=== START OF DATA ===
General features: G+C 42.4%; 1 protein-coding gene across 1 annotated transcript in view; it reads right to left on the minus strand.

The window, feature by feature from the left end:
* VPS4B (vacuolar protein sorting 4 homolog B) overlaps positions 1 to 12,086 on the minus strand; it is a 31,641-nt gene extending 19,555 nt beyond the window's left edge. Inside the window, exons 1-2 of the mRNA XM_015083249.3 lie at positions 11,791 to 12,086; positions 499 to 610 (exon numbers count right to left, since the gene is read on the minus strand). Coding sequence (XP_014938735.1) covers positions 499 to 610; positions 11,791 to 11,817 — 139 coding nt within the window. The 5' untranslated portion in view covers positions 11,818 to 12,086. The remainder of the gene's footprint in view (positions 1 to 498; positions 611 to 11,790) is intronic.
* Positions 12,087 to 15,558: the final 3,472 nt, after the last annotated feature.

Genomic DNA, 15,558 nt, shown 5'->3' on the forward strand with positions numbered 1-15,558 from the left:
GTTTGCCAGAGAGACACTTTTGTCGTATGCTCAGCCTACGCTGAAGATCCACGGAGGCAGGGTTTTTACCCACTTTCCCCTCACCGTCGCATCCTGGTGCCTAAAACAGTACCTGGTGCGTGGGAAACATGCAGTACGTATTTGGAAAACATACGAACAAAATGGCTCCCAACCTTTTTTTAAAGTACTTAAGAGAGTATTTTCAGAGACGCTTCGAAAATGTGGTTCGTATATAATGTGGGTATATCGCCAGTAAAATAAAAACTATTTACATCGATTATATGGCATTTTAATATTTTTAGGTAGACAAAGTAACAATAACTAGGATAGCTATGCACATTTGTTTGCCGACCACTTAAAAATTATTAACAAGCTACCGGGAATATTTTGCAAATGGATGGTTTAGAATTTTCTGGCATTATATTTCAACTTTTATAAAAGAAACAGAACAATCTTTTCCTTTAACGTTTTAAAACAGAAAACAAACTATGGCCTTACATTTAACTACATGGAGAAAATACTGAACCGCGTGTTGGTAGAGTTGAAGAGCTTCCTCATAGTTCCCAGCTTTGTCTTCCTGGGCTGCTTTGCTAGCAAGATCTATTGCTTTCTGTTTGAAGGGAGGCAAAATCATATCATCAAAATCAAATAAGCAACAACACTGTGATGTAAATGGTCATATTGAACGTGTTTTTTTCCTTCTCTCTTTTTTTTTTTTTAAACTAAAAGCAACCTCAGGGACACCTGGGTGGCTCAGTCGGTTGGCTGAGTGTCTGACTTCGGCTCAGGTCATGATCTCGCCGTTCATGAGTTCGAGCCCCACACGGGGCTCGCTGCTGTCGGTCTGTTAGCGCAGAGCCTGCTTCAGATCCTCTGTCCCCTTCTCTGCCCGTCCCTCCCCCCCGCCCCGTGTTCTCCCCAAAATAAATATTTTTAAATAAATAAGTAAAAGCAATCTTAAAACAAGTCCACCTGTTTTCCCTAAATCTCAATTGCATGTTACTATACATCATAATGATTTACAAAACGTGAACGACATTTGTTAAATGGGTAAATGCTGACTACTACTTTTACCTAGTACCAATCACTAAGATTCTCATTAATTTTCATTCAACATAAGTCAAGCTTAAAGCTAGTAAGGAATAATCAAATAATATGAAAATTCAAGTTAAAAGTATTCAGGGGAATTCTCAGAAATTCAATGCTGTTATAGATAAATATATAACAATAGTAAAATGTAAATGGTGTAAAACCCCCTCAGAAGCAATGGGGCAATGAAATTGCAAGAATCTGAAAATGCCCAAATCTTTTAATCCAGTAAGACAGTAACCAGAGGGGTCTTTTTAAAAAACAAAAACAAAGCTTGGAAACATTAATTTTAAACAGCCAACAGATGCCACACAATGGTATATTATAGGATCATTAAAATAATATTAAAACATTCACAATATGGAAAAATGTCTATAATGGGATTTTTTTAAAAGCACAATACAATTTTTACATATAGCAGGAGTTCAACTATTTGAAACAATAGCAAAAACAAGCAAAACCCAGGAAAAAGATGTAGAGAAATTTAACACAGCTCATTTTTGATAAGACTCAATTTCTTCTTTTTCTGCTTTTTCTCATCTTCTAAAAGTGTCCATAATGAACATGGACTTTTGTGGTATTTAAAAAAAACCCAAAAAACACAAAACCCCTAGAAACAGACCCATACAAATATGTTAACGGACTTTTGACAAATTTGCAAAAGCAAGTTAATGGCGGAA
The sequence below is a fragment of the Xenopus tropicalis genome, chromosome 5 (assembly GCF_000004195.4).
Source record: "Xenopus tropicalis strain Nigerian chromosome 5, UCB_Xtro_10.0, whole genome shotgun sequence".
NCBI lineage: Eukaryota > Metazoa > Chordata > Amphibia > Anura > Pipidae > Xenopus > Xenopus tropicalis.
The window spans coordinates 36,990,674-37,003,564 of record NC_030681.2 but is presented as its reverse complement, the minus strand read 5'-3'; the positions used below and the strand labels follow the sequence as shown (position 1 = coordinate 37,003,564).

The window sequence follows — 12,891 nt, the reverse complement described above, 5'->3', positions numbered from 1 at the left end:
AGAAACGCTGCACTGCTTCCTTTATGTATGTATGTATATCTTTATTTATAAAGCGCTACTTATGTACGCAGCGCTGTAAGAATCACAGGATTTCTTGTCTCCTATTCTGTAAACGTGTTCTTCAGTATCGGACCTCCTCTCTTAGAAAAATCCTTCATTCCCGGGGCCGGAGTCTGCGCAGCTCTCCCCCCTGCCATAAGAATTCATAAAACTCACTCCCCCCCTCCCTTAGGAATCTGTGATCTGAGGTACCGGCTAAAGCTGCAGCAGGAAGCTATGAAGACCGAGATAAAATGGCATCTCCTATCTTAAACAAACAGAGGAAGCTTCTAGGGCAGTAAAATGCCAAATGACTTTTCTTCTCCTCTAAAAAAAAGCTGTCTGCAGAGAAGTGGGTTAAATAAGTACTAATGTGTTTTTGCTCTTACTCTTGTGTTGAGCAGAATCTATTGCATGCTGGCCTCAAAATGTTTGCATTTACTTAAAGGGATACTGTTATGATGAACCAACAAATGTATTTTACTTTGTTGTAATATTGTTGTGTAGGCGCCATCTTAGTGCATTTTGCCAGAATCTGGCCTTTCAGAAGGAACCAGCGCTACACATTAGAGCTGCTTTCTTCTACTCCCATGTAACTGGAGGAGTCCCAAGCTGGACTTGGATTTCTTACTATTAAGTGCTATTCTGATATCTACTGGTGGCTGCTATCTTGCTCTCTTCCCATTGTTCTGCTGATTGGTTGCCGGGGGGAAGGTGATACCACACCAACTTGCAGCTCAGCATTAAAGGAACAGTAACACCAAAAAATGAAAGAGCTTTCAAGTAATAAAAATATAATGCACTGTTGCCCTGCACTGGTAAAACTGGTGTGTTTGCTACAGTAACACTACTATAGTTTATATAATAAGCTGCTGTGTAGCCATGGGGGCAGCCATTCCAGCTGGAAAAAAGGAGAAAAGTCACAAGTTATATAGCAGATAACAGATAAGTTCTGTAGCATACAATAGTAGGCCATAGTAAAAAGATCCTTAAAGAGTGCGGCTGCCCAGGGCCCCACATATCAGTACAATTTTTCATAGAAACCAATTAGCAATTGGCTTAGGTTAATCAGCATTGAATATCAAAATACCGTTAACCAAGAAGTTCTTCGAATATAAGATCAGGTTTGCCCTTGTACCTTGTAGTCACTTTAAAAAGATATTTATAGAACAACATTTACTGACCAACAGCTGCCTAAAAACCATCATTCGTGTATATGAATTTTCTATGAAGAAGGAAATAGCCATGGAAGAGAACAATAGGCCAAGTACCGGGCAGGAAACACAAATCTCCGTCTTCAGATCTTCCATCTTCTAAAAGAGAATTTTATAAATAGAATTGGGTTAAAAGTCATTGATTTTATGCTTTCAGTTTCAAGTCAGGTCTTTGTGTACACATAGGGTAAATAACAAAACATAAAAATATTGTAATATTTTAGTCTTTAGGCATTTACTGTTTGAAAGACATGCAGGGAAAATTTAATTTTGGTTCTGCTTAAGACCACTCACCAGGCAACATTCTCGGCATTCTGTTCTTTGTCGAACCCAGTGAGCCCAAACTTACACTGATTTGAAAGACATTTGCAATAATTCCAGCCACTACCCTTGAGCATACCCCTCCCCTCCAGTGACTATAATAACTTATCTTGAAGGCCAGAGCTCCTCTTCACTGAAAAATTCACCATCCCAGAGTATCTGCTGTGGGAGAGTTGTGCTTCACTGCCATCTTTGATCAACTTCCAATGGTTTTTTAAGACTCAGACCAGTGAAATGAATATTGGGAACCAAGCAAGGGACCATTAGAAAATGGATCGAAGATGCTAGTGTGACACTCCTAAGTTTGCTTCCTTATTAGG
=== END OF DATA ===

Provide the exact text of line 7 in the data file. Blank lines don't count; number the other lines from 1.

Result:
The sequence below is a fragment of the Xenopus tropicalis genome, chromosome 5 (assembly GCF_000004195.4).